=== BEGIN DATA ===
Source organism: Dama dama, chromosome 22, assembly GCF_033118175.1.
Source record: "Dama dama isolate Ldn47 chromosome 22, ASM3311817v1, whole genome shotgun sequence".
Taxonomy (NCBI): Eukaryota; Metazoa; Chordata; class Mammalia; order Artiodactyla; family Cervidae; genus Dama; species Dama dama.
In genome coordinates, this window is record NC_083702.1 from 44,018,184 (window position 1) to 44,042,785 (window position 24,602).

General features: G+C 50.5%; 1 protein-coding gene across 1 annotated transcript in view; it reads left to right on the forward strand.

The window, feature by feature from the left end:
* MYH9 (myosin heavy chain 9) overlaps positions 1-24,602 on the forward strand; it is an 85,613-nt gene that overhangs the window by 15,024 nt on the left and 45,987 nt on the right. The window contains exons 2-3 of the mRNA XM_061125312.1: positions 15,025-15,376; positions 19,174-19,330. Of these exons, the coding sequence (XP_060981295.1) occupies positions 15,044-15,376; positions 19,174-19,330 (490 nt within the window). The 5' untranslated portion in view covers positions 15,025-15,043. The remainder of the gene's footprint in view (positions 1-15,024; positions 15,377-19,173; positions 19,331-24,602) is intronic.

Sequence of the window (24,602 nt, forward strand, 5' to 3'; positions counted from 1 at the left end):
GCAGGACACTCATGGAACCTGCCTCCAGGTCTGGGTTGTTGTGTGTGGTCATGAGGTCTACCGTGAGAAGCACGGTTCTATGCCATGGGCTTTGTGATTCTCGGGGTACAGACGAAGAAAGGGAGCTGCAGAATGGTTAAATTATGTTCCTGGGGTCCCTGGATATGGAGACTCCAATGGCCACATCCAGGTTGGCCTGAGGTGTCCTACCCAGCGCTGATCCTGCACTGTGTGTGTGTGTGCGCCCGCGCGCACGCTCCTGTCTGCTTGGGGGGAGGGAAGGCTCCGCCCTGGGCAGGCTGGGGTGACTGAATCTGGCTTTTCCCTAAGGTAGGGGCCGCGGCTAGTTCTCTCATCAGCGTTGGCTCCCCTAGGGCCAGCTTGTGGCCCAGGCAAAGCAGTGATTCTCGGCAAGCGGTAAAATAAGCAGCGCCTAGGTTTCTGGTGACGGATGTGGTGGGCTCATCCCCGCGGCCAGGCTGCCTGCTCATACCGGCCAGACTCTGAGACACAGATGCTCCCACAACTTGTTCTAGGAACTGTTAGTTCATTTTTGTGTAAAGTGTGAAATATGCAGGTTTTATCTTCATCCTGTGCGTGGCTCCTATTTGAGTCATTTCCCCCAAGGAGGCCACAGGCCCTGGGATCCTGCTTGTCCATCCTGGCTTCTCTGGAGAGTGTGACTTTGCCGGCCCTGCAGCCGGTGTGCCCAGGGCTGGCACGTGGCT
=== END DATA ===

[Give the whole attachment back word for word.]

Source organism: Dama dama, chromosome 22, assembly GCF_033118175.1.
Source record: "Dama dama isolate Ldn47 chromosome 22, ASM3311817v1, whole genome shotgun sequence".
Taxonomy (NCBI): Eukaryota; Metazoa; Chordata; class Mammalia; order Artiodactyla; family Cervidae; genus Dama; species Dama dama.
In genome coordinates, this window is record NC_083702.1 from 44,018,184 (window position 1) to 44,042,785 (window position 24,602).

General features: G+C 50.5%; 1 protein-coding gene across 1 annotated transcript in view; it reads left to right on the forward strand.

The window, feature by feature from the left end:
* MYH9 (myosin heavy chain 9) overlaps positions 1-24,602 on the forward strand; it is an 85,613-nt gene that overhangs the window by 15,024 nt on the left and 45,987 nt on the right. The window contains exons 2-3 of the mRNA XM_061125312.1: positions 15,025-15,376; positions 19,174-19,330. Of these exons, the coding sequence (XP_060981295.1) occupies positions 15,044-15,376; positions 19,174-19,330 (490 nt within the window). The 5' untranslated portion in view covers positions 15,025-15,043. The remainder of the gene's footprint in view (positions 1-15,024; positions 15,377-19,173; positions 19,331-24,602) is intronic.

Sequence of the window (24,602 nt, forward strand, 5' to 3'; positions counted from 1 at the left end):
GCAGGACACTCATGGAACCTGCCTCCAGGTCTGGGTTGTTGTGTGTGGTCATGAGGTCTACCGTGAGAAGCACGGTTCTATGCCATGGGCTTTGTGATTCTCGGGGTACAGACGAAGAAAGGGAGCTGCAGAATGGTTAAATTATGTTCCTGGGGTCCCTGGATATGGAGACTCCAATGGCCACATCCAGGTTGGCCTGAGGTGTCCTACCCAGCGCTGATCCTGCACTGTGTGTGTGTGTGCGCCCGCGCGCACGCTCCTGTCTGCTTGGGGGGAGGGAAGGCTCCGCCCTGGGCAGGCTGGGGTGACTGAATCTGGCTTTTCCCTAAGGTAGGGGCCGCGGCTAGTTCTCTCATCAGCGTTGGCTCCCCTAGGGCCAGCTTGTGGCCCAGGCAAAGCAGTGATTCTCGGCAAGCGGTAAAATAAGCAGCGCCTAGGTTTCTGGTGACGGATGTGGTGGGCTCATCCCCGCGGCCAGGCTGCCTGCTCATACCGGCCAGACTCTGAGACACAGATGCTCCCACAACTTGTTCTAGGAACTGTTAGTTCATTTTTGTGTAAAGTGTGAAATATGCAGGTTTTATCTTCATCCTGTGCGTGGCTCCTATTTGAGTCATTTCCCCCAAGGAGGCCACAGGCCCTGGGATCCTGCTTGTCCATCCTGGCTTCTCTGGAGAGTGTGACTTTGCCGGCCCTGCAGCCGGTGTGCCCAGGGCTGGCACGTGGCT